Qwest is offering a hosted UC platform that gives enterprises and smaller businesses alike a way to take advantage of a unified communications environment without having to worry about the cost or complexity associated with in-house offerings. Qwest joins a growing group of vendors, including Nortel, Cisco, NEC and BT, in developing hosted UC platforms.
Qwest Communications is the latest company to offer a hosted unified
Qwest on April 7 unveiled its iQ HUCS (Hosted Unified
Communications Service) to help businesses bring together the various pieces of
their communications infrastructure-from voice and video to e-mail, instant
messaging, and presence-under a single, hosted umbrella.
UC offers businesses the ability to derive greater benefits
from the various forms of communications they traditionally use, and to take
advantage of the growing number of IP communications avenues coming into the
market, according to Eric Bozich, vice president of product marketing at Qwest.
Having that UC environment hosted takes a lot of the management
and deployment headaches out of the picture, and makes it easier for smaller
businesses to adopt a communications strategy that until now has only been
within the reach of the larger enterprises, Bozich said.
"By hosting that solution ... you're taking a lot of
complexities out of deploying the services and get the benefits from
them," Bozich said in a video presentation.
bringing this to smaller ... enterprise customers that might not be able to
afford it [otherwise]."
Qwest iQ HUCS enables businesses to more easily bring together
legacy voice and IP data network infrastructures in a single, unified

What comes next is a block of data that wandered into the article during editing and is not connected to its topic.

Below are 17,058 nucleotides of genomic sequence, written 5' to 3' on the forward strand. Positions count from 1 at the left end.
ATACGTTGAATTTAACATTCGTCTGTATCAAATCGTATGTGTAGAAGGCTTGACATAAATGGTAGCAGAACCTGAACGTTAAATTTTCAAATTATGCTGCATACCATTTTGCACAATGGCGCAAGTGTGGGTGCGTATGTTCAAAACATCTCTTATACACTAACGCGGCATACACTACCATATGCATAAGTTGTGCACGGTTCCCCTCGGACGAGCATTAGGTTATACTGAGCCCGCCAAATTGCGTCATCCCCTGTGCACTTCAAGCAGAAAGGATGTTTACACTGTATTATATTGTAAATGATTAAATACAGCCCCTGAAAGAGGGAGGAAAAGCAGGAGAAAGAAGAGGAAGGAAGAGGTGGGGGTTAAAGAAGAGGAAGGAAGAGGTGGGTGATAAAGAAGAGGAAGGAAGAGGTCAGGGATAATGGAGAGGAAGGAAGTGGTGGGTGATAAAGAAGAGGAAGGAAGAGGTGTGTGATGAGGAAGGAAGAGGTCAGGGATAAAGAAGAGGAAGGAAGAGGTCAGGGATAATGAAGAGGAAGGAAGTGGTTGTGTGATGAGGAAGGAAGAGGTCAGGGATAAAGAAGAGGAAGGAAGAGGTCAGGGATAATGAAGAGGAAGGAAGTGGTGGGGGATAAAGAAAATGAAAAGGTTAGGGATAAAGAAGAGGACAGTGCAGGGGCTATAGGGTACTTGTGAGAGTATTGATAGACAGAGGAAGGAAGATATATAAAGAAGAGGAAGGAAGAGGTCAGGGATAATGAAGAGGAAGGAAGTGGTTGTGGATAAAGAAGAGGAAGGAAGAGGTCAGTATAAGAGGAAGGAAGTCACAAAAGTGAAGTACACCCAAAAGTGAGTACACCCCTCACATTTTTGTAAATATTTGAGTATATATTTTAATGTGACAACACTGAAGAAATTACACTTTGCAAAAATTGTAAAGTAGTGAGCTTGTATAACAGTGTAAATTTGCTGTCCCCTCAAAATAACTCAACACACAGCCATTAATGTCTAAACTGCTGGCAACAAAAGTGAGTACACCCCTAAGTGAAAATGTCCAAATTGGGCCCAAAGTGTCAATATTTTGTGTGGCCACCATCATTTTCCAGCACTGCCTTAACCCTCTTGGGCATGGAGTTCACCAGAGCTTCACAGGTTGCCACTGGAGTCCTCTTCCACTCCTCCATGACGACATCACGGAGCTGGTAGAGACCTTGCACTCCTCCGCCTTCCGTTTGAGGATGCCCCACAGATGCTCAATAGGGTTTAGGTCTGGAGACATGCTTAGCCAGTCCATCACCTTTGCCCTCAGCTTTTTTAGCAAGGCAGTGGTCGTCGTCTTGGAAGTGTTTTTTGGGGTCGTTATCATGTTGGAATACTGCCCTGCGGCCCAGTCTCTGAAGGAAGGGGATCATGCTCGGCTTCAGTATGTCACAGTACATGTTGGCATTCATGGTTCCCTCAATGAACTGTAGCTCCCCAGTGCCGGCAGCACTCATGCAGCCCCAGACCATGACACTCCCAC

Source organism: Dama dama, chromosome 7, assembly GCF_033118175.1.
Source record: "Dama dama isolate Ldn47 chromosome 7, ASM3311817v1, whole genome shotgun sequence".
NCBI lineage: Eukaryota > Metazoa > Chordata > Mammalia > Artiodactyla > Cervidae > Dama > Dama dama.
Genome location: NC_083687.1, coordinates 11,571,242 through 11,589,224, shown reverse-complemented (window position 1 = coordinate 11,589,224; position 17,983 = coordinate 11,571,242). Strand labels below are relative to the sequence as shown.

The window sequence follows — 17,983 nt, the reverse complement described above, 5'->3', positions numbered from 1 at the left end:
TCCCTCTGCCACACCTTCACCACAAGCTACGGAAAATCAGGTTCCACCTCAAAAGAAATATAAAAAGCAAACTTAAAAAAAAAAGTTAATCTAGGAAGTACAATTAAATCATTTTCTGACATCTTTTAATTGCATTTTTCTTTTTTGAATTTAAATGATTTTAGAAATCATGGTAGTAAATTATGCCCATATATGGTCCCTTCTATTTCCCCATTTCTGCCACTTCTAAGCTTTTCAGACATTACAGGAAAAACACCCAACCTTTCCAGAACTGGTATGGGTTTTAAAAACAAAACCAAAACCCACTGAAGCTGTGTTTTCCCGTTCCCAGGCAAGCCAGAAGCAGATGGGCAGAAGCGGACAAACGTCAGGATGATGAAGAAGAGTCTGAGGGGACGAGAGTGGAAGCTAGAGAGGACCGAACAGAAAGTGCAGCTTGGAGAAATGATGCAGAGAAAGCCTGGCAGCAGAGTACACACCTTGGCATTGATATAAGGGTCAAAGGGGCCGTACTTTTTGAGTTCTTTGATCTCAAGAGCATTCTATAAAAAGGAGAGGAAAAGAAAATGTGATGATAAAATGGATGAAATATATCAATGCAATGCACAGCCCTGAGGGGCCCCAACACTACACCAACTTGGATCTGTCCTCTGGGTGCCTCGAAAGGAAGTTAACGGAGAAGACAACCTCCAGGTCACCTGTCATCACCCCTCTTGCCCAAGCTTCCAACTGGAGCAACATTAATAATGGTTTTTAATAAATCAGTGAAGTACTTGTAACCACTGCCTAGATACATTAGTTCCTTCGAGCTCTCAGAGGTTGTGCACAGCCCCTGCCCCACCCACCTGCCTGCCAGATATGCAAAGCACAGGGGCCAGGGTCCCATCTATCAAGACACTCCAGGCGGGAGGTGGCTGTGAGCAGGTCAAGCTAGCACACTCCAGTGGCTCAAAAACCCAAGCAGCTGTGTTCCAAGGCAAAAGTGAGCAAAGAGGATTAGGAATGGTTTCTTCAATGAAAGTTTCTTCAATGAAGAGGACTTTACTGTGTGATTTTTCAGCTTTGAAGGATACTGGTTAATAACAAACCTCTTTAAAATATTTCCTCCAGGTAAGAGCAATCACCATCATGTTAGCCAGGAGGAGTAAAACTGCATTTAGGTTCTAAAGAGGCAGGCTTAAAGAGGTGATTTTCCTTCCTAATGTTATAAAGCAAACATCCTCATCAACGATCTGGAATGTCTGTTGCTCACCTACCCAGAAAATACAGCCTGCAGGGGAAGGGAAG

communications environment, company officials said. The hosted platform makes
those communications models available to land-line phones, mobile phones,
smartphones and computers, and includes advanced messaging, IP fax,
collaboration and single-number capabilities.
Though it's managed by Qwest, customers of the hosted platform
retain their ability to perform routine day-to-day administrative functions.
Qwest officials estimate that through iQ HUCS customers can cut their user setup
times by 50 percent.
Qwest's platform uses Cisco Systems' multitenant call
management capabilities to enable businesses to use existing network resources
while building up their UC environments.
The company said Arizona
will be the first customer to adopt iQ HUCS. The university will use it across
four campuses to serve more than 70,000 students, faculty and staff.
A growing number of vendors are moving into the hosted UC
space. Most recently, at the VoiceCon show in March, Siemens Enterprise
Communications rolled out a new
version of its OpenScape UC Server
that includes not only greater
virtualization capabilities, but also a cloud-based model for its UC offerings.
Also at VoiceCon, Nortel
Networks' VOIP (voice over IP) business,
(Carrier VOIP and Applications Solutions), demonstrated its Hosted IP
Communications solution to enable enterprises to put their IP-based
communications and collaboration services into a private cloud.
Nortel CVAS is in the
process of being bought by Genband.
In December 2009, Cisco
unveiled a plan to develop a cloud-based service that will offer
businesses hosted UC services.
In June 2009, NEC Unified Solutions launched its UC
for Enterprise Collaboration
application. At the same time, the company
announced a Web-based service, Hosted Collaboration, to offer the same services
to small and midsize businesses.